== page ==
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SA grandmother killed en route to help grandchildren



Grandmother Marcelle Talia, 65, who was born and raised in the Free State, was mercilessly gunned down last Saturday by Hamas terrorists as she made her way to help look after her grandchildren. This a day after she had visited their day old sister and mother in hospital.

The tragic murder of Talia epitomises the barbarism and brutality experienced by innocent Israeli civilians last weekend during the deadliest massacre of Jews since the Holocaust.

Talia was mercilessly gunned down in kibbutz Ein HaShlosha, which is a mere field or two away from the border with the Gaza Strip. She was there to help her son-in-law, Dor Ben Tsur, with the grandchildren while her daughter, Liora, was recovering in hospital after giving birth to the couple’s third child.

What should have been a magical Shabbat celebrating the birth of a baby girl, Asif, during the joyous festivals of Shemini Atzeret and Simchat Torah turned into a gruesome nightmare that has shaken the family to its core.

“We are totally distraught, devastated,” said Talia’s close family relative, ex-South African Barbara Meltz-Kahn, from Jerusalem.

“Marcelle was a busy, happy, kind person. To be murdered for being Jewish in the Jewish homeland is impossible to comprehend,” she said.

No-one in the family knows what was going through Talia’s mind as she tried to get to her grandchildren on the kibbutz while all around her apocalyptic scenes of murder and mayhem ensued. Countless terrorists were running through the streets killing everyone in sight while sirens wailed, and a heavy barrage of rockets flew overhead.

Residents made frantic calls to police and the army to rescue them as they scrambled in the early hours to their safe houses.

Why did she risk leaving her guest room when there were incessant messages urging residents to stay put and take cover? Did she even get the WhatsApp messages, having switched off her phone before Shabbos and yomtov, like most observant Jews do?

All the family is certain of is that the grandmother of nine, originally from Wepener in the Free State, was savagely confronted and gunned down by Hamas terrorists on the path between her dwelling and the small home of her grandchildren sheltering nearby.

Her lifeless, bullet-riddled body was found many hours later by her sons, Betzalel and Dididia, who heroically travelled from far away in search of her after all efforts by family and friends to reach her had come to naught.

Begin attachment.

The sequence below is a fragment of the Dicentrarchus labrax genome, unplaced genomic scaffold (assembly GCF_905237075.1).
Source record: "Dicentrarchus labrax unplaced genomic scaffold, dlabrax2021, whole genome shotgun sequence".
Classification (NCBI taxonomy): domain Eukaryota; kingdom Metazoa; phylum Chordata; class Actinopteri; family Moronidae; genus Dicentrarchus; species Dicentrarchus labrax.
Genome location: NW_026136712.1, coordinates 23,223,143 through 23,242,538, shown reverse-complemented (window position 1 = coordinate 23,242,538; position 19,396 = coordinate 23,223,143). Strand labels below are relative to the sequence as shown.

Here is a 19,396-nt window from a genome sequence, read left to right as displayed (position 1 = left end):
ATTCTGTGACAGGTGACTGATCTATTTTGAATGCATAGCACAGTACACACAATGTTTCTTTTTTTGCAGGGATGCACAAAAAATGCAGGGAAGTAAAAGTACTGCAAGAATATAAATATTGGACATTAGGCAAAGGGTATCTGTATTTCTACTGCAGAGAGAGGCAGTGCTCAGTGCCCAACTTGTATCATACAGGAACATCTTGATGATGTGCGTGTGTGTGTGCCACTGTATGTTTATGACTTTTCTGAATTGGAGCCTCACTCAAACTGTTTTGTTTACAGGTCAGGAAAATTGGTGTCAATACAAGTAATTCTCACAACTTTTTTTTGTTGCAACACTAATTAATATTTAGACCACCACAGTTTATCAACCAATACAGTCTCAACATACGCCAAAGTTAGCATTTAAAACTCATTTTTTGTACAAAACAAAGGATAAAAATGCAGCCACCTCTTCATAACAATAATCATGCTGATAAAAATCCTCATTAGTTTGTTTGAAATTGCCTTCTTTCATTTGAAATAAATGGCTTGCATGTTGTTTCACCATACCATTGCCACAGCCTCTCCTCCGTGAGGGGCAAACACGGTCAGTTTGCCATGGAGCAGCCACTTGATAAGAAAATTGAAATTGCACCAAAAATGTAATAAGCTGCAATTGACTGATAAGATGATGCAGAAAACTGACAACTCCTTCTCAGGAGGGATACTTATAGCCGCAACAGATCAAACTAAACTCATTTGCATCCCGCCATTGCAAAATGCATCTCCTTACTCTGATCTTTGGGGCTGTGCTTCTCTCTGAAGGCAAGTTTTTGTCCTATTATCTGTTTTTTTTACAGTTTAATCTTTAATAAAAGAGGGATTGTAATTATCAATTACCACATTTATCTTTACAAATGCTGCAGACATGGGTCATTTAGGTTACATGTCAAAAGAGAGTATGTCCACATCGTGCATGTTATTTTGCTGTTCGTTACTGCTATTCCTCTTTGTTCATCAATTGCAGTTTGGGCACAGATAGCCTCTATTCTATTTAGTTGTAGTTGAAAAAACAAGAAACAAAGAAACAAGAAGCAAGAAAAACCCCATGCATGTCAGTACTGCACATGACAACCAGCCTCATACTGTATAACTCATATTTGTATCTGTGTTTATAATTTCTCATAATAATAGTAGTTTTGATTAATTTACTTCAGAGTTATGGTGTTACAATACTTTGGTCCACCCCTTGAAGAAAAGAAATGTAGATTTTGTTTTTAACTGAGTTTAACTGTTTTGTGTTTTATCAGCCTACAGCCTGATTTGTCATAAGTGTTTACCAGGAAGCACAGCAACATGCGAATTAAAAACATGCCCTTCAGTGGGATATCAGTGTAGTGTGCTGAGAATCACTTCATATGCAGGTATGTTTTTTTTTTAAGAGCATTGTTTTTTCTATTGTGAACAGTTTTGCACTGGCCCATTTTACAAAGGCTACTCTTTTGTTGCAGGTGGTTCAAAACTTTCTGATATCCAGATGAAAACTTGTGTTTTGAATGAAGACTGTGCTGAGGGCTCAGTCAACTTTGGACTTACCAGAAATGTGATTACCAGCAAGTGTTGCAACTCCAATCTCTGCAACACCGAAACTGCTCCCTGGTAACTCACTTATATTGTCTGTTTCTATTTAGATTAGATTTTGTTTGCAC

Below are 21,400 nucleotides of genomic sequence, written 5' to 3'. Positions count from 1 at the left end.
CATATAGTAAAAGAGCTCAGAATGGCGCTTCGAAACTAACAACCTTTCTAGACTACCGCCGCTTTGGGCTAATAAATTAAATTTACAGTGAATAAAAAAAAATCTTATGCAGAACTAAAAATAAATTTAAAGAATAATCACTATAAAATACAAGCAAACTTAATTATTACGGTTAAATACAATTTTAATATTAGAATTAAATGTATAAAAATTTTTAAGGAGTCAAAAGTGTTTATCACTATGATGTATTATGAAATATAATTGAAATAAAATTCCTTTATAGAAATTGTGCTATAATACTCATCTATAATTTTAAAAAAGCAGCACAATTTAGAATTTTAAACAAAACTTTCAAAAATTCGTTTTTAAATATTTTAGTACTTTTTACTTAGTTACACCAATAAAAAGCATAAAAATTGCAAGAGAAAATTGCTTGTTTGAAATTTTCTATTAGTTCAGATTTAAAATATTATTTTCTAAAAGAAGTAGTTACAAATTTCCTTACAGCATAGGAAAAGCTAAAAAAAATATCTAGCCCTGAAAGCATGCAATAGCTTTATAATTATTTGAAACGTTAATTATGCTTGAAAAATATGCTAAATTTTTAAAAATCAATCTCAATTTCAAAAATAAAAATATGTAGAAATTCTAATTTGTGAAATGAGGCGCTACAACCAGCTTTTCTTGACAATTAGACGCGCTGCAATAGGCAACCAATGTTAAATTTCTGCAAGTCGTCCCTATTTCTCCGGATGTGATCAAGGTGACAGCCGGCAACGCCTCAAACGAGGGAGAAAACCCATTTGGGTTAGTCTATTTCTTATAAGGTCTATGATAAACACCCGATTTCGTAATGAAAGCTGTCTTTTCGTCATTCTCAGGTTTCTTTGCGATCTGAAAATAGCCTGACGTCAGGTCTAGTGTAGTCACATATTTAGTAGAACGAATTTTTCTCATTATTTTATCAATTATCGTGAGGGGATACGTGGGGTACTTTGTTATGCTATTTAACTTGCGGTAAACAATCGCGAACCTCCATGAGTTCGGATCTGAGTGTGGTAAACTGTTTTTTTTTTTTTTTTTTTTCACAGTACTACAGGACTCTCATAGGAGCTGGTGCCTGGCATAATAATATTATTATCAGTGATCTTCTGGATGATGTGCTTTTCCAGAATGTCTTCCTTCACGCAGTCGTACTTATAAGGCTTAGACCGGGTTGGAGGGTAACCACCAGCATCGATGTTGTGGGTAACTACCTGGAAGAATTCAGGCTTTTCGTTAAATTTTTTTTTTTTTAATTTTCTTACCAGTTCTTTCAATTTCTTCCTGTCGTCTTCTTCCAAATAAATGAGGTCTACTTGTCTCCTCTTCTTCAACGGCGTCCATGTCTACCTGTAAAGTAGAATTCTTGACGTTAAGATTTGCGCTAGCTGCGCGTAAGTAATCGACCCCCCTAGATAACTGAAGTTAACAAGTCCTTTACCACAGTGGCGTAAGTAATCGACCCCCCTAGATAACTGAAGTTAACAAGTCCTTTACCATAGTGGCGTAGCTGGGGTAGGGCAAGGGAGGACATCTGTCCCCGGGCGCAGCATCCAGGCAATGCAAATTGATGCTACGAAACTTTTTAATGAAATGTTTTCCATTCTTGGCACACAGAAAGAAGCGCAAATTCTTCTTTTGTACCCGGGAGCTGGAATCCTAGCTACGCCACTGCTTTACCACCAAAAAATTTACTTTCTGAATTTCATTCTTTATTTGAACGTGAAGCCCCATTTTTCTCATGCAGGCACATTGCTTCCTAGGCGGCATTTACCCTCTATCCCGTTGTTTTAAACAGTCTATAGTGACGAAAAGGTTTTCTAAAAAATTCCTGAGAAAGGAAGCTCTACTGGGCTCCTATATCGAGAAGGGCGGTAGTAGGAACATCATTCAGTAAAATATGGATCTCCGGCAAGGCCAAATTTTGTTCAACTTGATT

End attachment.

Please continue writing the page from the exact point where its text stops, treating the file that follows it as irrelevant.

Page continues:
Their sister, Liora, called them from her maternity ward bed stricken with worry following radio reports and calls from the kibbutz alerting her of the violent siege. She tried for hours to get help.

Sadly, her brothers didn’t reach their mother in time. The distance from their family farm, Talia Farm, near Beit Yatir in the South Hebron Hills, proved too far to make it in time to save her. “In fact, they were some of the first responders on the scene, arriving before the army and police,” said Meltz-Kahn.

“They found her on the path leading to their sister’s home. She was still holding onto a box of Nature’s Valley Granola Bars,” Meltz-Kahn said.

She was no doubt going to give them to her grandchildren as a source of comfort, knowing for sure they would be scared, she told the SA Jewish Report.

She said it was “impossible to believe” that this carnage had taken place.

A photograph taken the day before on Friday, 6 October, shows Talia cradling her new baby granddaughter at her daughter’s bedside at the Samson Assuta Ashdod Hospital.

Talia and her late husband, Yaakov, originally from Randfontein, met in Israel after both had made aliya many years ago. Together, they turned a barren spot of land on a hilltop near Beit Yatir into their home, importing sheep from South Africa, and had four children.

Initially they lived in a mobile caravan, said Meltz-Kahn, slowly beautifying the area with paved roads, electricity, irrigation, and water. Three of their four children, all adults now, still live on the farm.

In a Facebook post, Liora recounted the horror of trying to call for help for the residents of the kibbutz. “I called everyone I could countless times. I asked for military forces, and they never showed up,” she wrote.

“Residents hid in the security room, terrorists broke into homes, robbed, murdered, and tried repeatedly to open locked security room doors,” she said.

She called her brothers. “Without hesitation, they got into the car, only the two of them. My heart asked G-d to leave me a family.

“They found my mom, lying on the ground, pierced by terrorists’ bullets while holding snacks for the kids in honour of the holidays.”

Liora said she sobbed when her husband told her the news.

“I cried a big cry about the woman sweeter than honey. All she wanted was to help us on the holiday, to help the family and play with the children. She came alone from South Africa, and chose to make a family here. I cried for my brothers who found her.”

In a poignant message at her mother’s funeral in Susia Cemetery she said, “There’s a time to be born and a time to die. We have enemies at the gate every day. Arise, continue to bring children to the nation of Israel after these hard days.”

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